THE USE OF SELF SERVICE
Self Service is the most cost effective, efficient way for your end users to get help.
Still, recent data shows that it’s not being used nearly as often as it should be across service teams in nearly all industries.
In a recent post, we uncovered that given recent widespread, drastic changes to the way most organizations work on a day-to-day basis, Self Service use is at an all time low among organizations that count Self Service as a part of their overall strategy. The number of tickets opened via Self Service in Vivantio dropped more than 17% from March to April.
Further analysis from Vivantio’s Product Management team finds that 30% of Vivantio customers forgo the use of Self Service altogether.
And for 50% of Vivantio customers, self service is only a small part of their strategy, with fewer than 1 in 4 tickets being created via self service at those organizations.
Granted, it’s fair to say that self service isn’t the right choice for everyone – no two organizations or service teams are alike, and there are many factors that come into play when deciding not only how much focus you put on Self Service, but whether it should be a part of your strategy at all.
But if you’re part of the 75 percent of customers who aren’t using self service extensively, when was the last time you asked yourself why? To help answer that question, we’re going to look at some facts and myths about self service.
FACT #1: SELF SERVICE IS MORE COST-EFFECTIVE
We surveyed some of our customers who have a balanced mix of tickets – email, Self Service and “walk ups” – to understand the impact of channel on the cost of resolving a ticket. And as you’d expect, Self Service wins. On average, Self-service tickets are resolved faster and with fewer touches than tickets logged via email.
FACT #2: SELF SERVICE SCALES
The same research showed – unsurprisingly – that the fastest way to get a ticket resolved was a walk-up. If you’re a technician and someone is in your office, on the phone or on Slack asking you questions, then you typically answer that person then and there. That’s how you provide great service, right?
Wrong. What about the five other customers who called, but received your “all staff are busy” message? Maybe one of those was a VIP customer. Maybe their next phone call isn’t to your tech support team, it’s to one of your competitors.
So how do you prioritize a walk-in over your current workload? Should that walk-in have jumped the queue to get your undivided attention? Have they stopped you working on something that’s far more important to the business? Self service is scalable and helps prevent this from happening.
On average, self-service tickets are resolved faster and with fewer touches than tickets logged via email.
FACT #3: SELF SERVICE IS EMPOWERING
We’ve all been there: we’ve run into a problem and we want to fix it. And we want to fix it now. Not when the support desk opens at 9am on Monday, nor when we reach our turn in a seemingly never-ending queue. If you have the resources to fix it yourself, you are going to try to do so. And what’s more is that next time, your first thought isn’t, “I need to call for help,” it will be, “I can probably take care of this myself.”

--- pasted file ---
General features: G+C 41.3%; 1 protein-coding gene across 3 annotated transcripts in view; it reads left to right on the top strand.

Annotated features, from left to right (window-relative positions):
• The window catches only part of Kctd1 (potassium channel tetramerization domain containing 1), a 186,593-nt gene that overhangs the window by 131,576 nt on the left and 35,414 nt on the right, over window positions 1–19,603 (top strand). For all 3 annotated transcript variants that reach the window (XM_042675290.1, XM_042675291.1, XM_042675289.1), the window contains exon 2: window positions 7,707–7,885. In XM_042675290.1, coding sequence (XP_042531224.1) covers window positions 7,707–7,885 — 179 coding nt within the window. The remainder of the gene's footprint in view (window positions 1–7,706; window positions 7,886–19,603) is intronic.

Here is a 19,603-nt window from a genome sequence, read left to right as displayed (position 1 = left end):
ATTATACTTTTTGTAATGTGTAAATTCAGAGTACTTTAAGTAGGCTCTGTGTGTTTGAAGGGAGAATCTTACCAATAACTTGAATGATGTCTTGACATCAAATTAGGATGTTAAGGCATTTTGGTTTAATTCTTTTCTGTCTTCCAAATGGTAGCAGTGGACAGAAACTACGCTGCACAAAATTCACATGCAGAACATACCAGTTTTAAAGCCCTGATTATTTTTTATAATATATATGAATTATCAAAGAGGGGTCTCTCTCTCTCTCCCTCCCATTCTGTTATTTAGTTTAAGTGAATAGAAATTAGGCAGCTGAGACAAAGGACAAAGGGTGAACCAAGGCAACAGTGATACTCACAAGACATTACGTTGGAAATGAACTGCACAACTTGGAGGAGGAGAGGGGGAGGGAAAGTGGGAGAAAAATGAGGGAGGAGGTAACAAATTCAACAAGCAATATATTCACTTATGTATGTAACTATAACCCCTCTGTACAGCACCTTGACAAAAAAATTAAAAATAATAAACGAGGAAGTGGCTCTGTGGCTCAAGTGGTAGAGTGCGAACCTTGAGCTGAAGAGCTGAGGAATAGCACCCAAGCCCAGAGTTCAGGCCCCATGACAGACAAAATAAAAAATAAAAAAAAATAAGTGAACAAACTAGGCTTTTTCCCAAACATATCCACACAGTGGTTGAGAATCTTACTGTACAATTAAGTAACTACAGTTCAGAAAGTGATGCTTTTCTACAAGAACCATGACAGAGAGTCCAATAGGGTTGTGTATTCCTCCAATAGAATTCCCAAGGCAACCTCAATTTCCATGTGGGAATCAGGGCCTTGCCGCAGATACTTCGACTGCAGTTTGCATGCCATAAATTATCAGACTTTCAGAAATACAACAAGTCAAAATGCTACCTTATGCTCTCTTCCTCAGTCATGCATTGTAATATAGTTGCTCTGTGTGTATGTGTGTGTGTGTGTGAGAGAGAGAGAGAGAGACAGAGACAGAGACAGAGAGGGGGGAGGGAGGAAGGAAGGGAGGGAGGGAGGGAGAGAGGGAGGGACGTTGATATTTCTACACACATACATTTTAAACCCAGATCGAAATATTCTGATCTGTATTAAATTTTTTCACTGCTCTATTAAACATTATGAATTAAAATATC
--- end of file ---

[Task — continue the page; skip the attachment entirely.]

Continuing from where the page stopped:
MYTH #1: CUSTOMERS DON’T WANT SELF SERVICE
You might think your customers don’t want Self Service. Maybe you’re right. If you ask your customers if they’d prefer Self Service versus a human on the line, some of them (maybe most of them) will pick a human.
Are you asking the right question, though? What if you ask, “Do you want the same end result, but sooner?” How about asking, “Do you want the issue resolved immediately or tomorrow?”
Of course, there is a time and a place for human contact, but with limited resources, you need to save it for where it counts.
MYTH #2: SELF SERVICE IS IMPERSONAL
OK, so this one is partially true. Bad Self Service is impersonal. Good Self Service isn’t.
Your Self-Service portal is the equivalent to your shop window, and like any shop window, it can put people off or it can welcome–even entice–them in. To entice customers to use Self Service, show them resources that are relevant to them. Give them easy access to their open tickets and service requests. Provide links to articles about the products and services they’ve purchased. Give them news about your business and your people. If you do, they’ll find your Self-Service portal incredibly valuable.
MYTH #3: SELF SERVICE ISN’T WORTH THE EFFORT
We won’t sugar coat it: getting Self Service right isn’t always easy. But if you take the time to do it right, it’ll pay for itself many times over. You don’t need a massive knowledge base, rigorously designed workflows or a huge team to make self service work for you. The only things you need to get started are a commitment to understanding your customers needs, and a desire to improve your service levels.
Self Service can be a critical part of your service management strategy, and it’s important to weigh the pros and cons of implementing it. Of course, there are huge benefits to Self Service when it’s done well, and hopefully we’ve given you some insight into those benefits as well as dispelled a couple of common myths. To learn more about the ins and outs of Self Service, check out our self service resource page.